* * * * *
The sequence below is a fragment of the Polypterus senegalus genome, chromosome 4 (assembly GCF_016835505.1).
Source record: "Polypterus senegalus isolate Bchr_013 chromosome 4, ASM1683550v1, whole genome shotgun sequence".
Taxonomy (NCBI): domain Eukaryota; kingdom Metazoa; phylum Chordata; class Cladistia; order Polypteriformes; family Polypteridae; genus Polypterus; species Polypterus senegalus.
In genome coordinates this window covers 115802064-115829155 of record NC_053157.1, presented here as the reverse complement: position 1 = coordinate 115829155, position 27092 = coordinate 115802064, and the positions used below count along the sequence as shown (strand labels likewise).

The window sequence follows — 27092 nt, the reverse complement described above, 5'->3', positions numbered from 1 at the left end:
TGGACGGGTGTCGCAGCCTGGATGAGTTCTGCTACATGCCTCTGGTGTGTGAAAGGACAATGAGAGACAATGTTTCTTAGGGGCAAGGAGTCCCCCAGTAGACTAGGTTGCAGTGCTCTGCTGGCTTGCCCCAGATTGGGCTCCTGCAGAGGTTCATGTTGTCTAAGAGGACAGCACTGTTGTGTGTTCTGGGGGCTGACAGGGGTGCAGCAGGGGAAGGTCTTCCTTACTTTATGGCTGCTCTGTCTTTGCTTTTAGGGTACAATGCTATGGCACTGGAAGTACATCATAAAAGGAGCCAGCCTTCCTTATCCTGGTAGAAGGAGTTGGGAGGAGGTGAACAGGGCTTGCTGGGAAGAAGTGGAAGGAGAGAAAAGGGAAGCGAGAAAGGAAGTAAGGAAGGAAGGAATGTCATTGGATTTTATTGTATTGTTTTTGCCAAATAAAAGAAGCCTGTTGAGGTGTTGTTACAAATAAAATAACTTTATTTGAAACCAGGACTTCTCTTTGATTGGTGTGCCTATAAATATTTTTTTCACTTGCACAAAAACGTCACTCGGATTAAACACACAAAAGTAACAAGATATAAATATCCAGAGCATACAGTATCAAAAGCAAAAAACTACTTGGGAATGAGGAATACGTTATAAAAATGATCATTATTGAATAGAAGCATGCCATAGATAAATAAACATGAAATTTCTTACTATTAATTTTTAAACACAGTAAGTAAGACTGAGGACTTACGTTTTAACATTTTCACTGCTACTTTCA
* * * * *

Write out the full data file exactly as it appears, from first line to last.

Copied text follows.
The sequence below is a fragment of the Polypterus senegalus genome, chromosome 4 (assembly GCF_016835505.1).
Source record: "Polypterus senegalus isolate Bchr_013 chromosome 4, ASM1683550v1, whole genome shotgun sequence".
Taxonomy (NCBI): domain Eukaryota; kingdom Metazoa; phylum Chordata; class Cladistia; order Polypteriformes; family Polypteridae; genus Polypterus; species Polypterus senegalus.
In genome coordinates this window covers 115802064-115829155 of record NC_053157.1, presented here as the reverse complement: position 1 = coordinate 115829155, position 27092 = coordinate 115802064, and the positions used below count along the sequence as shown (strand labels likewise).

The window sequence follows — 27092 nt, the reverse complement described above, 5'->3', positions numbered from 1 at the left end:
TGGACGGGTGTCGCAGCCTGGATGAGTTCTGCTACATGCCTCTGGTGTGTGAAAGGACAATGAGAGACAATGTTTCTTAGGGGCAAGGAGTCCCCCAGTAGACTAGGTTGCAGTGCTCTGCTGGCTTGCCCCAGATTGGGCTCCTGCAGAGGTTCATGTTGTCTAAGAGGACAGCACTGTTGTGTGTTCTGGGGGCTGACAGGGGTGCAGCAGGGGAAGGTCTTCCTTACTTTATGGCTGCTCTGTCTTTGCTTTTAGGGTACAATGCTATGGCACTGGAAGTACATCATAAAAGGAGCCAGCCTTCCTTATCCTGGTAGAAGGAGTTGGGAGGAGGTGAACAGGGCTTGCTGGGAAGAAGTGGAAGGAGAGAAAAGGGAAGCGAGAAAGGAAGTAAGGAAGGAAGGAATGTCATTGGATTTTATTGTATTGTTTTTGCCAAATAAAAGAAGCCTGTTGAGGTGTTGTTACAAATAAAATAACTTTATTTGAAACCAGGACTTCTCTTTGATTGGTGTGCCTATAAATATTTTTTTCACTTGCACAAAAACGTCACTCGGATTAAACACACAAAAGTAACAAGATATAAATATCCAGAGCATACAGTATCAAAAGCAAAAAACTACTTGGGAATGAGGAATACGTTATAAAAATGATCATTATTGAATAGAAGCATGCCATAGATAAATAAACATGAAATTTCTTACTATTAATTTTTAAACACAGTAAGTAAGACTGAGGACTTACGTTTTAACATTTTCACTGCTACTTTCA